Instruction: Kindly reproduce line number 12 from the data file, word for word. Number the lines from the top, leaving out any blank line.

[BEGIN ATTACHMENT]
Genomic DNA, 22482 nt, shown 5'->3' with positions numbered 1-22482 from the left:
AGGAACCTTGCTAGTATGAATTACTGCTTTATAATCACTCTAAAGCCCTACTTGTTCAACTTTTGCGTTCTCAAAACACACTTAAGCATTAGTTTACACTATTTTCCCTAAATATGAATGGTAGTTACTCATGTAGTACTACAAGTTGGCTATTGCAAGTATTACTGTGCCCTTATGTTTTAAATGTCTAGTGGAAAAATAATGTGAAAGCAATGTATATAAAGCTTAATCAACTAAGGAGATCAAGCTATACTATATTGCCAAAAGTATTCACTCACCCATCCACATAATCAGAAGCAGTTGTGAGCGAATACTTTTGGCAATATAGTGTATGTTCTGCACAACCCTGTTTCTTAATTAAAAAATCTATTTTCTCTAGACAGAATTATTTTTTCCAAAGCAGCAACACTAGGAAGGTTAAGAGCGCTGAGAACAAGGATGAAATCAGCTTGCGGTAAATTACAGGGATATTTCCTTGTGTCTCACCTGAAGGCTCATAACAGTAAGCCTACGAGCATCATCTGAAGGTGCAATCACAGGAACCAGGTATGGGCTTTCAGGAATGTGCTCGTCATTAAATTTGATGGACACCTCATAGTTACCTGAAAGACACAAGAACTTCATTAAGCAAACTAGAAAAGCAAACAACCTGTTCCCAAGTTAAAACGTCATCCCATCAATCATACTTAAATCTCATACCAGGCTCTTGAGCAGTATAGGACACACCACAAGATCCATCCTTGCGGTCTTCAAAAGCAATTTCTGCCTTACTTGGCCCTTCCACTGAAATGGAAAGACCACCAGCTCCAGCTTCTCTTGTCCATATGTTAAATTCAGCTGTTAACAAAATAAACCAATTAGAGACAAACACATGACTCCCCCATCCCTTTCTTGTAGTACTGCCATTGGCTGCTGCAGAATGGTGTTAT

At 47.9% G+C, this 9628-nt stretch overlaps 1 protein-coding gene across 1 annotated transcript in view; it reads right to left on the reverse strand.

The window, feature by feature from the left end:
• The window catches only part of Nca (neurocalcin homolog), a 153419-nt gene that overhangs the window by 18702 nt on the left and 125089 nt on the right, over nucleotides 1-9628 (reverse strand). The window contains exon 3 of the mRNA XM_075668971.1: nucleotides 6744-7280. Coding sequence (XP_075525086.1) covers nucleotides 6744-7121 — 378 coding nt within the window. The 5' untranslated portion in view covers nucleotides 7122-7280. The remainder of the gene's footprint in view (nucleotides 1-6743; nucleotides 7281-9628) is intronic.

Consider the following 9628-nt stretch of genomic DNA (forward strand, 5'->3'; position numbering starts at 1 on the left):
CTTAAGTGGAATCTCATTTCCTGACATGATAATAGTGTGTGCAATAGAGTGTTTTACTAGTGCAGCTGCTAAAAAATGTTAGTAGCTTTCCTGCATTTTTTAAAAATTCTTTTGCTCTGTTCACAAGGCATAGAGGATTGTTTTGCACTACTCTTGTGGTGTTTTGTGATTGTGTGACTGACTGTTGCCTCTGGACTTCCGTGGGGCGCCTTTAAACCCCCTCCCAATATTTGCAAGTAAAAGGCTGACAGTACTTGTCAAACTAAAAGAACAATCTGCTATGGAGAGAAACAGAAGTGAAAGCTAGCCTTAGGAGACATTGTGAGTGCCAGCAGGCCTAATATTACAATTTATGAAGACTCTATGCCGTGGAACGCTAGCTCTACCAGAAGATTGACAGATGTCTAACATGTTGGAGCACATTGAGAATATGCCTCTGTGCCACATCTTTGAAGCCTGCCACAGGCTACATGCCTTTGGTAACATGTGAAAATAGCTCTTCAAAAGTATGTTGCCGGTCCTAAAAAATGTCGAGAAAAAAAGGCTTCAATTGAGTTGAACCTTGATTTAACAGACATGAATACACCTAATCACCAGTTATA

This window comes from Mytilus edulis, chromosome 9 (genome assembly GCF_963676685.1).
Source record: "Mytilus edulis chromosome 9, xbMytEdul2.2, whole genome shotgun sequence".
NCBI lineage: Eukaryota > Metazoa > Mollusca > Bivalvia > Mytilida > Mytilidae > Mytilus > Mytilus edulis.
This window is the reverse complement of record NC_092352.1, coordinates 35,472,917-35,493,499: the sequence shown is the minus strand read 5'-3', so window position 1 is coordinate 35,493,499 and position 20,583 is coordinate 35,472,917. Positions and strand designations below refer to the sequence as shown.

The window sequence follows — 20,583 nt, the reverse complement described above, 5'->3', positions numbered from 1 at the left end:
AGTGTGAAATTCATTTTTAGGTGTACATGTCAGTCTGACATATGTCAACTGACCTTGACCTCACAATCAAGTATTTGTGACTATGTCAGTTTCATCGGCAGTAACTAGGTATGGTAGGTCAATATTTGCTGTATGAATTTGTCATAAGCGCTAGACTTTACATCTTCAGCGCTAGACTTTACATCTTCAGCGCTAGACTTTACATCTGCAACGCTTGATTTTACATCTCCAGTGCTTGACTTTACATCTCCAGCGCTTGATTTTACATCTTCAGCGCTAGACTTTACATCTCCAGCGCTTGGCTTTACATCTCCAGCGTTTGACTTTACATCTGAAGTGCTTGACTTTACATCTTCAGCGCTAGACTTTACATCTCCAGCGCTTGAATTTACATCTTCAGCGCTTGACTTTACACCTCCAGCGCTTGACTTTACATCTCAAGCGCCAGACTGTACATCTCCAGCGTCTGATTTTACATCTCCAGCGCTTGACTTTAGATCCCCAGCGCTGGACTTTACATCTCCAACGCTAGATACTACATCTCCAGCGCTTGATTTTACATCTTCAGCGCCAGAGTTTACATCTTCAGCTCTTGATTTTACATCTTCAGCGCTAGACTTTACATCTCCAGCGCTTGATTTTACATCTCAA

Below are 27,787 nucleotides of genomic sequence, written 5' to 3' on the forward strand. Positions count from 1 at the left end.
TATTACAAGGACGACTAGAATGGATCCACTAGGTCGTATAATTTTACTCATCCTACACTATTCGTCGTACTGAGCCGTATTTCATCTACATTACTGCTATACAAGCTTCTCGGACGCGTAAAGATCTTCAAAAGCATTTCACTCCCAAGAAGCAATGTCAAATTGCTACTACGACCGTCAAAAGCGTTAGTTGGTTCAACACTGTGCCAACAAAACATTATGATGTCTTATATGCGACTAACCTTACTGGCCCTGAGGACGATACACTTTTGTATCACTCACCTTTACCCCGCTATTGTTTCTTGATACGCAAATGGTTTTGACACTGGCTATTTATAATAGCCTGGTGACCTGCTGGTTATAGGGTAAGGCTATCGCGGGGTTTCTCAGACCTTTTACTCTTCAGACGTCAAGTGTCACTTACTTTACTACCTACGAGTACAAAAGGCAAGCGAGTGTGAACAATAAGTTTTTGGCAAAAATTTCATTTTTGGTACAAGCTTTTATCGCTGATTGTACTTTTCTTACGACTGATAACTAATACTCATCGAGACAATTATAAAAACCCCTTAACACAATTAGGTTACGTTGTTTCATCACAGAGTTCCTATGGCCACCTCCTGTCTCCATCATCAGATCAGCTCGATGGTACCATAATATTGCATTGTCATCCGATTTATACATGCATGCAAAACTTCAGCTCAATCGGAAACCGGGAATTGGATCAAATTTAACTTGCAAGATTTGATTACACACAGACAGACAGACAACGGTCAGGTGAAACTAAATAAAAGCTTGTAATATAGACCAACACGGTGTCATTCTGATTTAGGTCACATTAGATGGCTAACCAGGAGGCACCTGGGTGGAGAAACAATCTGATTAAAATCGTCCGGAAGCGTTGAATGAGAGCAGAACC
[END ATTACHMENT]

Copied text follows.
The window sequence follows — 20,583 nt, the reverse complement described above, 5'->3', positions numbered from 1 at the left end: